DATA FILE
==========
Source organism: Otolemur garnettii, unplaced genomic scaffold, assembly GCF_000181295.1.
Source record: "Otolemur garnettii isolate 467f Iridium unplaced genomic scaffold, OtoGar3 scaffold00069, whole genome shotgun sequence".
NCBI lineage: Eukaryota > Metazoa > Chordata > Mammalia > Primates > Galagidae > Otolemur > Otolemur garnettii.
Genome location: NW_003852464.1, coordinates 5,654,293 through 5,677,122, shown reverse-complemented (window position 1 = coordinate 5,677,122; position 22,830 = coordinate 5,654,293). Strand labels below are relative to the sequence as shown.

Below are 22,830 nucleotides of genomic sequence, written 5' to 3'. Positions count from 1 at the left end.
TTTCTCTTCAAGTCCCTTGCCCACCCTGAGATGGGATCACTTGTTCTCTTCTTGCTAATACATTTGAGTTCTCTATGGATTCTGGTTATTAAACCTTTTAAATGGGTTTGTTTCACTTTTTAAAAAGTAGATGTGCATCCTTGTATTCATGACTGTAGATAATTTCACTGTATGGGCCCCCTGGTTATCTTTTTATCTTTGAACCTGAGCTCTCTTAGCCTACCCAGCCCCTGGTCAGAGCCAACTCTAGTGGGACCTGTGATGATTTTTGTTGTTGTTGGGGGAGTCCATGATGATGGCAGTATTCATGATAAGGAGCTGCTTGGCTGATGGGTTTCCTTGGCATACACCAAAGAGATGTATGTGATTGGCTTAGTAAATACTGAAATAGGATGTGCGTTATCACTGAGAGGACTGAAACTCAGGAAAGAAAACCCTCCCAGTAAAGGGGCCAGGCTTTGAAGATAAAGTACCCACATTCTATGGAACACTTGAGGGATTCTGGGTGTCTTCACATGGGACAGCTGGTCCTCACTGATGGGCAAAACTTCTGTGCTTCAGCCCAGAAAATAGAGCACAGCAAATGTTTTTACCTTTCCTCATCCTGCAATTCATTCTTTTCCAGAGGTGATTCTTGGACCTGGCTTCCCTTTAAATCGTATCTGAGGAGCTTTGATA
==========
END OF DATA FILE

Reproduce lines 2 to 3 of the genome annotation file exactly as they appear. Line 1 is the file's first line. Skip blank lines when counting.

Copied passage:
Source record: "Otolemur garnettii isolate 467f Iridium unplaced genomic scaffold, OtoGar3 scaffold00069, whole genome shotgun sequence".
NCBI lineage: Eukaryota > Metazoa > Chordata > Mammalia > Primates > Galagidae > Otolemur > Otolemur garnettii.